Citizen Science GIS Eagle Creek Event Team: GIS team Sociology and GIS M.A. Student, Nicholas Altizer, Pre-Med Undergraduate and Carolynn Turneur, led by Sociology and GIS Ph.D. Student, Lain Graham.

Twenty-one, 5th grade students at Eagle Creek Elementary had the opportunity to learn about the power of GIS and drones on Tuesday, October 10th, 2017 as part of the free Maps, Apps, and Drones Tour with Citizen Science GIS at University of Central Florida. After attending our inaugural Maps, Apps, and Drones teacher workshop in June, Ms. Angela Roller a teacher of Eagle Creek Elementary invited our team to her school for her students to take part in the fun, hands-on activities. Students were fully engaged in learning about the impacts of natural disasters and how drones are being used as a low-cost, time sensitive solution to better map their effects. This lesson was designed to put the students in the pilot seat, having them fly the drones over mini-landscapes. This activity encourages peer-to-peer learning, and challenges students to critically engage with the material, working together to create safe and effective mapping strategies that simulate real life before and after flights of an area impacted by natural disasters.

Just one for the four incredible town models thoughtfully made by Ms. Roller’s 5th grade gifted class.

Ms. Roller’s class set the bar with the creation of four mini Lake Nona area townscapes. These model cities were thoughtfully crafted from re-purposed materials and represented notable landmarks within the Lake Nona area, including some favored establishments like Nona Sushi. These 5th graders thought of everything from roads, to street lights, sidewalks, buildings under construction and structure material vulnerability. Their models fell victim to a simulated hurricane as groups of children converted their team’s model into a post-disaster scene.

Ms. Angela Roller’s 5th grade class at Eagle Creek Elementary and the Citizen Science GIS team, (from left) Carolynn Turneur, Nicholas Altizer and Lain Graham.

The Citizen Science GIS team engaged students in a critical discussion on the differences between satellite and drone imagery and the many uses of drone technology to address real world problems such as natural disasters. With the millions effected in Florida, Texas, and the Caribbean by hurricanes, this proved to be a timely exercise in how drone imagery can be used to quickly and efficiently provide a bird’s eye view to assess the disaster’s impacts on the landscape. After a drone safety briefing, Ms. Roller’s students used tablets equipped with the FreeFlight Mini app to control the Parrot Mambo mini-drones. The students excitedly lined-up to fly the Mambo mini-drones over their models. After practice flights, and some trial and error, the students earned their wings by mapping the pre-disaster scene to collect the before imagery. They carefully took turns flying over their models, and answered questions about the process. Students then excitedly converted their models to post-disaster scenes by knocking down trees and tearing-the-roofs off buildings for the post-disaster model flight. The day was finalized with questions relating to the noticeable differences and how students might use drones in other areas.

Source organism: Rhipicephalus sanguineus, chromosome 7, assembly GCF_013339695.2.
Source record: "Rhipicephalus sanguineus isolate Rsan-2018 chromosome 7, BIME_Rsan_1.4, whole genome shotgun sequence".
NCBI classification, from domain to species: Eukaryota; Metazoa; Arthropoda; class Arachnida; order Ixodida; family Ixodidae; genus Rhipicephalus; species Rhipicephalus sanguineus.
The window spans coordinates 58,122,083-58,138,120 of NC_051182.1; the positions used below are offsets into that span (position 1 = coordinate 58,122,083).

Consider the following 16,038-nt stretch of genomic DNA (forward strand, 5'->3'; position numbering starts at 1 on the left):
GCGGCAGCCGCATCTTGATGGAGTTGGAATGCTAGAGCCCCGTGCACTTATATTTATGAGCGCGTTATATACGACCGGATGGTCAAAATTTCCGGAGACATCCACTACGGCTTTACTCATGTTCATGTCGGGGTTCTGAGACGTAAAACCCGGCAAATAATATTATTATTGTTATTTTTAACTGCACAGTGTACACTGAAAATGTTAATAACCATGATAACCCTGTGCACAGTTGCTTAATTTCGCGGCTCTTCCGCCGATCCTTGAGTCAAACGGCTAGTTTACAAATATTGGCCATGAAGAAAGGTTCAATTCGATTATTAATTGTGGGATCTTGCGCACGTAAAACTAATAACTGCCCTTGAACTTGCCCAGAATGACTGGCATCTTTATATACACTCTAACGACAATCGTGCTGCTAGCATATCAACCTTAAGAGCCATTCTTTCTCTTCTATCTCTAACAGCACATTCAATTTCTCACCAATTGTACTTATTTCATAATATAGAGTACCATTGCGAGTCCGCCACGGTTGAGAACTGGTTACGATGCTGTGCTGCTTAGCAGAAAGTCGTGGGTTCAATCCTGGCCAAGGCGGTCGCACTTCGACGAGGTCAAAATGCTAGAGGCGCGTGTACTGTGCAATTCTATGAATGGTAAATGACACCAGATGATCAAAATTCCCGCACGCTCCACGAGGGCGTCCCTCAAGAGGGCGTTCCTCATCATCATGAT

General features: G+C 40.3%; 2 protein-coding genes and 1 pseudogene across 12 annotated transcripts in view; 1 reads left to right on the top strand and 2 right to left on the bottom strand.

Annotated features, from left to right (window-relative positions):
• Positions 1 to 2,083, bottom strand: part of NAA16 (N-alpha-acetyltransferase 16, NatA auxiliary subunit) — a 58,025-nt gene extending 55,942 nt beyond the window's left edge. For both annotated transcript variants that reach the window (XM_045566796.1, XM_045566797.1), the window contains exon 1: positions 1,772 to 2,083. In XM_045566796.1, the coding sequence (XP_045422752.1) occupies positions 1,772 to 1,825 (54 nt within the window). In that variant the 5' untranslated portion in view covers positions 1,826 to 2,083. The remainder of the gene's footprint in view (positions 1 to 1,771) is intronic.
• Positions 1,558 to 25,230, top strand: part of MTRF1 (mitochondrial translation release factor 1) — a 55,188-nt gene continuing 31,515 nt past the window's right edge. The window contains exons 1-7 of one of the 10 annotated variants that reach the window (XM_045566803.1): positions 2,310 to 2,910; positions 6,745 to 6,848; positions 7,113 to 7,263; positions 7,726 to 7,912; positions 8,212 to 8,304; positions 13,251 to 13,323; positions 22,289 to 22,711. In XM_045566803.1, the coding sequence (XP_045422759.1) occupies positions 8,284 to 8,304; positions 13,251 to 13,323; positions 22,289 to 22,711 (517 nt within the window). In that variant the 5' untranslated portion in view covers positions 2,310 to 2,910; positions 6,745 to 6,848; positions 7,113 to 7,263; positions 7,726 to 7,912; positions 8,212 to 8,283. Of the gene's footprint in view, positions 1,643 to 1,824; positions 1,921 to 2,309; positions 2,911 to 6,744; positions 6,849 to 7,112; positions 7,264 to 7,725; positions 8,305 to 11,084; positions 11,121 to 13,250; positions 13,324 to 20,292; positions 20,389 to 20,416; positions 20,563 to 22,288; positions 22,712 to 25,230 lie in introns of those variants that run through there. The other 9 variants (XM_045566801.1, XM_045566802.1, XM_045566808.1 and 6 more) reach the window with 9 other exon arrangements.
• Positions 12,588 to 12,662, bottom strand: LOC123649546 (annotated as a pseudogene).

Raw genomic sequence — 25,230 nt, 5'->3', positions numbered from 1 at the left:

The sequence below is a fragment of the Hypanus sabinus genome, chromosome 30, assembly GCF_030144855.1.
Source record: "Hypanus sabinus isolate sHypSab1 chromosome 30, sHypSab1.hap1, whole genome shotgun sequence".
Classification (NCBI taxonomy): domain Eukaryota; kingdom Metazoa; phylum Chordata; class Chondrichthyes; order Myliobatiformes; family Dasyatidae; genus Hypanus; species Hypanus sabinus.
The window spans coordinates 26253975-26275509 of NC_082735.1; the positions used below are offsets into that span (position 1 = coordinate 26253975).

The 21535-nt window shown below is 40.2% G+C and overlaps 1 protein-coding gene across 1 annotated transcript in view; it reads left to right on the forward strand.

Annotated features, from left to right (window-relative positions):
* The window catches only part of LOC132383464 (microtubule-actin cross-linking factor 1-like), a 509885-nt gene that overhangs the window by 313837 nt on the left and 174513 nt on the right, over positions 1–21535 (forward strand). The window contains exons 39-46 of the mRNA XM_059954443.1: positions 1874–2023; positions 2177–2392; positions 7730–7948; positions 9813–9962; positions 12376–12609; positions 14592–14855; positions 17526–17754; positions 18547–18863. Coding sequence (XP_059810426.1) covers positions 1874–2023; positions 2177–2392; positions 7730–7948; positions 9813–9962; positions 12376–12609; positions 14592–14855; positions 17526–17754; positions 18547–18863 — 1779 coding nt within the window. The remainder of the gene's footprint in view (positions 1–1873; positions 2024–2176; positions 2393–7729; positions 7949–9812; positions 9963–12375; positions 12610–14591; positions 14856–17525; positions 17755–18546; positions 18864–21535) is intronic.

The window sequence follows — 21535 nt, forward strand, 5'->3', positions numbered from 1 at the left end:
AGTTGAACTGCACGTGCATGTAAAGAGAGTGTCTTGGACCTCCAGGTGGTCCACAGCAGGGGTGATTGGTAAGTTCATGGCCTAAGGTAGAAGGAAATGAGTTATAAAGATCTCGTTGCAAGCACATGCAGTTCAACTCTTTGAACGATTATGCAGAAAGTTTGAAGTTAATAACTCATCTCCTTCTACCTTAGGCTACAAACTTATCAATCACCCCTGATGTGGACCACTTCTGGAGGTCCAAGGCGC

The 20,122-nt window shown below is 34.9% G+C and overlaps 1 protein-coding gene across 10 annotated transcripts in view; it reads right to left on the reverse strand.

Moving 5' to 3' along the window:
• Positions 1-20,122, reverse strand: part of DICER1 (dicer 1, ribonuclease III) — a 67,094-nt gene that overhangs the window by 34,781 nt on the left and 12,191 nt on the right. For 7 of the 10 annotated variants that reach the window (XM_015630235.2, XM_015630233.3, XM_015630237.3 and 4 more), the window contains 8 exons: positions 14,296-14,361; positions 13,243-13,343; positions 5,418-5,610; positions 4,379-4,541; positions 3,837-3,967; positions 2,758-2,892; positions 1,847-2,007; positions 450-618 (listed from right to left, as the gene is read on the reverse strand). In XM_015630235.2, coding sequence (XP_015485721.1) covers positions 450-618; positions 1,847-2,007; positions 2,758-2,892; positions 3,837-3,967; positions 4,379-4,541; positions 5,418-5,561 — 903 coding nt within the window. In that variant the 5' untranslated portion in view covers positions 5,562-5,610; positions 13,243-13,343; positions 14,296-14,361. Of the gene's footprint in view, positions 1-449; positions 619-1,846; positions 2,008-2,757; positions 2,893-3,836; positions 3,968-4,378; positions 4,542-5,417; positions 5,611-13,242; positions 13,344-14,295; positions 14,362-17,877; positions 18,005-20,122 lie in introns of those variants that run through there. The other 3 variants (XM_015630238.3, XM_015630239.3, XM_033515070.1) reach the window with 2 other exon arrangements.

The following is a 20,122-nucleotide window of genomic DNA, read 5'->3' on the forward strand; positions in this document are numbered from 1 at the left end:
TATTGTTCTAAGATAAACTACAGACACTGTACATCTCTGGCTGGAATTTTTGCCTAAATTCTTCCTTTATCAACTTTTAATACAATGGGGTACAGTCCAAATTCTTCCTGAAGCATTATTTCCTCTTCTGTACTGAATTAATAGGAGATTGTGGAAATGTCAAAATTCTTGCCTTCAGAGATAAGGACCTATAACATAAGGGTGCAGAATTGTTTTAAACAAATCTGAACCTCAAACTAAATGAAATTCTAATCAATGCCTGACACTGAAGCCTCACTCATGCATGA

Students ready to answer imagery analysis questions during the Citizen Science GIS presentation.

“We enjoyed the lesson on drones and having the opportunity to fly one ourselves.  I thought it was very interesting learning about orthomosaic pictures and how drone pictures have more clarity than satellite pictures.” – Alexandra, 5th grader

Carolynn Turneur helping students earn their wings during the pre-disaster practice flights.

Check out a mini-drone flight in action!

Eagle Creek Elementary was one of the many stops on the Maps, Apps, and Drones Tour scheduled this year. If you are interested in having the Citizen Science GIS team bring this fun and engaging curriculum to your school, please contact us! Email us at if you want your school to experience the fun and creativity!

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